Employees in California are protected from workplace discrimination based on certain traits, such as disability or sex. Congress and the California legislature have decided that these traits, called protected characteristics, are not a fair and legal basis for employment decisions—including who to hire, who to fire, and how much to pay employees.
Below, we explain your rights under the state and federal laws that prohibit employment discrimination, including which employers must comply with the laws and which employees are protected. (For more on this topic, see our employment discrimination and harassment page.)
Federal Laws Prohibiting Employment Discrimination
Federal laws—including Title VII of the Civil Rights Act, the Age Discrimination in Employment Act, and the Americans with Disabilities Act—protect employees in all 50 states against discrimination based on:
- national origin
- age (applies only to employees who are 40 years of age or older)
- genetic information, or
- physical or mental disability.
These federal laws make it illegal for employers of a certain size to discriminate in all aspects of employment, including hiring, benefits, promotions, pay, discipline, and termination. You are protected from discrimination if you work for a private employer with at least 15 employees (or 20 employees, for age discrimination).
Government employees are protected from discrimination, too. The Age Discrimination in Employment Act applies to all federal, state, and local government employers. For other types of discrimination, all federal government employers are covered, and state and local government employers are covered if they have at least 15 employees.
The California Fair Employment and Housing Act
The California Fair Employment and Housing Act applies to private employers with five or more employees, the state and all of its political and civil subdivisions, and all cities. The Act outlaws discrimination based on:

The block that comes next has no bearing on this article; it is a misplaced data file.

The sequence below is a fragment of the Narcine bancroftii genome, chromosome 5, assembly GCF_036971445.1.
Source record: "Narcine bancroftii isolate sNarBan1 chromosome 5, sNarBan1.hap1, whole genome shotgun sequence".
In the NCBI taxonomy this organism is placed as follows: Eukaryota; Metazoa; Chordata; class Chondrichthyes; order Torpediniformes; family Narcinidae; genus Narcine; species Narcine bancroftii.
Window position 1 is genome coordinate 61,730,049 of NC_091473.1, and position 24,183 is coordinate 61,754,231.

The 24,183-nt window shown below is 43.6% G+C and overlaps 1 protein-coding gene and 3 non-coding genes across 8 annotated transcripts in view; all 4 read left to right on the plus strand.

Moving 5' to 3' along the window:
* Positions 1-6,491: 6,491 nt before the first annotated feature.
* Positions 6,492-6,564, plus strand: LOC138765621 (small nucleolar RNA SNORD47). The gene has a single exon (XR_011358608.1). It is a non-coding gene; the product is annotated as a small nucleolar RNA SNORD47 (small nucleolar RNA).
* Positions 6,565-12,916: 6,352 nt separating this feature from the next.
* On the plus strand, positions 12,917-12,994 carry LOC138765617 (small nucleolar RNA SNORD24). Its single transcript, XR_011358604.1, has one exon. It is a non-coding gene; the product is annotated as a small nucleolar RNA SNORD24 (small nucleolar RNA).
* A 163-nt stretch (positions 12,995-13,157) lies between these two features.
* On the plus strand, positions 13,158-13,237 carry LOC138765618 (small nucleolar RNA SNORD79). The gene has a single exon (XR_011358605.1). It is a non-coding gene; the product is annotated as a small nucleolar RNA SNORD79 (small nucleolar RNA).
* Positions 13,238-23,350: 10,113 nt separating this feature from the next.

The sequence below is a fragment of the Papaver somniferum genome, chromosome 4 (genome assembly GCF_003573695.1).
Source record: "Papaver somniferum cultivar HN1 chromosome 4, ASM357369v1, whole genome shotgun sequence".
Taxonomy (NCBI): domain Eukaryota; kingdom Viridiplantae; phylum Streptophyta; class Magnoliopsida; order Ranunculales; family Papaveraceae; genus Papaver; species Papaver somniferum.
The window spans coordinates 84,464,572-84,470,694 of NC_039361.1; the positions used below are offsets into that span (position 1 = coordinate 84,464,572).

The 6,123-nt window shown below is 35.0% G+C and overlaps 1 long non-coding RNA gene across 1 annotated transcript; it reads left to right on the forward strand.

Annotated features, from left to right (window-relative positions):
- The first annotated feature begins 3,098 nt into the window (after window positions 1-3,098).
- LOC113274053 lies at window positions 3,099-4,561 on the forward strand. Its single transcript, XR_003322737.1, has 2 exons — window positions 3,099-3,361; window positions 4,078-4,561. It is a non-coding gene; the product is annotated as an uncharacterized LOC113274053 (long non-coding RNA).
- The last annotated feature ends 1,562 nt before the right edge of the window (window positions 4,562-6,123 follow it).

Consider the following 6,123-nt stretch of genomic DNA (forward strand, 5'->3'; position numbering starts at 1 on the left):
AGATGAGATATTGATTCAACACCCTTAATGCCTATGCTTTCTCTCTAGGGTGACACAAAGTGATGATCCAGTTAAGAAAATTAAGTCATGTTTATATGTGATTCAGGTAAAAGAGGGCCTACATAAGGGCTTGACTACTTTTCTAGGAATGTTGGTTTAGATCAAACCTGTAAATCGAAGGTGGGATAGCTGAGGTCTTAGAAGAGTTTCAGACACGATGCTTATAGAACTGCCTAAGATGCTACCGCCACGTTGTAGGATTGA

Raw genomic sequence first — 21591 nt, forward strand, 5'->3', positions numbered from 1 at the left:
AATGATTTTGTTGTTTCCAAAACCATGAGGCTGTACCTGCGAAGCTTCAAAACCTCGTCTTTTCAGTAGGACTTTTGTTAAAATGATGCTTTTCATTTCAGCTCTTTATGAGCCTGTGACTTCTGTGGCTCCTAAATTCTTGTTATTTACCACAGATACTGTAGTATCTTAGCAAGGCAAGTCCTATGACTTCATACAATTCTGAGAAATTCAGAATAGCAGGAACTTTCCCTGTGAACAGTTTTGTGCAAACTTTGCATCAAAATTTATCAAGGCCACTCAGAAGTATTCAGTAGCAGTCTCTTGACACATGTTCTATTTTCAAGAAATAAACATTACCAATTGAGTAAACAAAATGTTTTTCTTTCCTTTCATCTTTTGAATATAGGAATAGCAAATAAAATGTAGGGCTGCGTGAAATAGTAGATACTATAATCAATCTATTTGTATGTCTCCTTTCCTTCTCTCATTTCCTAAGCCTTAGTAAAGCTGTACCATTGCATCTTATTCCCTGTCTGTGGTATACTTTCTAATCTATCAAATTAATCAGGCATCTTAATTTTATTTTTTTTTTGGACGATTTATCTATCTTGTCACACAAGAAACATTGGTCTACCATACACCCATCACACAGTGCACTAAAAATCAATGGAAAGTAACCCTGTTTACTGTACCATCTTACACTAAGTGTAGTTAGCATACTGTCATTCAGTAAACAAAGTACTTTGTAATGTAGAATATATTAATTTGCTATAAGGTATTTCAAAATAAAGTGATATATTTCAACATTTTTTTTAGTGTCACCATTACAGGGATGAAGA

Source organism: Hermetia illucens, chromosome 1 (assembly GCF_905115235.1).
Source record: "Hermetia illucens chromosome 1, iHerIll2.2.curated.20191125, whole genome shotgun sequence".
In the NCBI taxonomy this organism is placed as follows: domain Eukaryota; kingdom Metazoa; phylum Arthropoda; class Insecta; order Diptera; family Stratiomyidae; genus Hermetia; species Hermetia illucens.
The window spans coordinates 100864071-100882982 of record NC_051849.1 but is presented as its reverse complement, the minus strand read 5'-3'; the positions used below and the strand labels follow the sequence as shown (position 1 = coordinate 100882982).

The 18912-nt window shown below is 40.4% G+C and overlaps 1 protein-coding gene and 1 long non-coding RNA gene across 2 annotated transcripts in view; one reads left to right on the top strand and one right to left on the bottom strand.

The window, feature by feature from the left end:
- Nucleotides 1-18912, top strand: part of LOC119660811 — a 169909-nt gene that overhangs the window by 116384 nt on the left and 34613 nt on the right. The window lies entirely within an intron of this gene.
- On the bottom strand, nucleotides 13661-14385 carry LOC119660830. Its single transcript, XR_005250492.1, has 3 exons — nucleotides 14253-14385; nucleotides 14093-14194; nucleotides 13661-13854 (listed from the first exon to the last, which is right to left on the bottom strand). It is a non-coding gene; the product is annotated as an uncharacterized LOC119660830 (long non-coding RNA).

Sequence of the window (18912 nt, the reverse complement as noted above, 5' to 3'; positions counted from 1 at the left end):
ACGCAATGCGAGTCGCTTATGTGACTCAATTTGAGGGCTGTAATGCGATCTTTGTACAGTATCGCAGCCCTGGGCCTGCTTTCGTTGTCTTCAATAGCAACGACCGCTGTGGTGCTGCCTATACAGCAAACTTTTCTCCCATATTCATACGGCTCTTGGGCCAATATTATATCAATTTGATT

- age (40 and older only)
- national origin or ethnicity
- genetic information
- medical condition
- gender (including pregnancy, childbirth, and related conditions)
- marital status
- sexual orientation
- gender identity and gender expression, and
- military or veteran status.
Separate laws prohibit employers from discriminating against employees based on their political activities or affiliations. In addition, employers may not discriminate against employees because they are victims of domestic violence, stalking, or sexual assault.
Agencies That Enforce Discrimination Laws
The Equal Employment Opportunity Commission (EEOC) is the government agency that enforces federal laws prohibiting workplace discrimination. The EEOC website provides details on Title VII of the Civil Rights Act of 1964, the primary federal law that prohibits employment discrimination, as well as the Age Discrimination in Employment Act of 1967, the Americans with Disabilities Act, and other federal laws. See Laws Enforced by EEOC for details. See our article on how to file an EEOC claim or visit the EEOC’s website for more information.
In California, the Department of Fair Employment and Housing (DFEH) enforces the Fair Employment and Housing Act. Learn more about the Fair Employment and Housing Act, including how to file a complaint, at the DFEH’s website.
Finding an Employment Law Attorney in California
If you believe you have been discriminated against at work, you should talk to an experienced California employment lawyer. A lawyer can assess your situation, explain the laws that might apply, and evaluate the strength of your claims. A lawyer can also advise you on how to proceed, including filing a complaint or lawsuit, and what damages might be available if you win.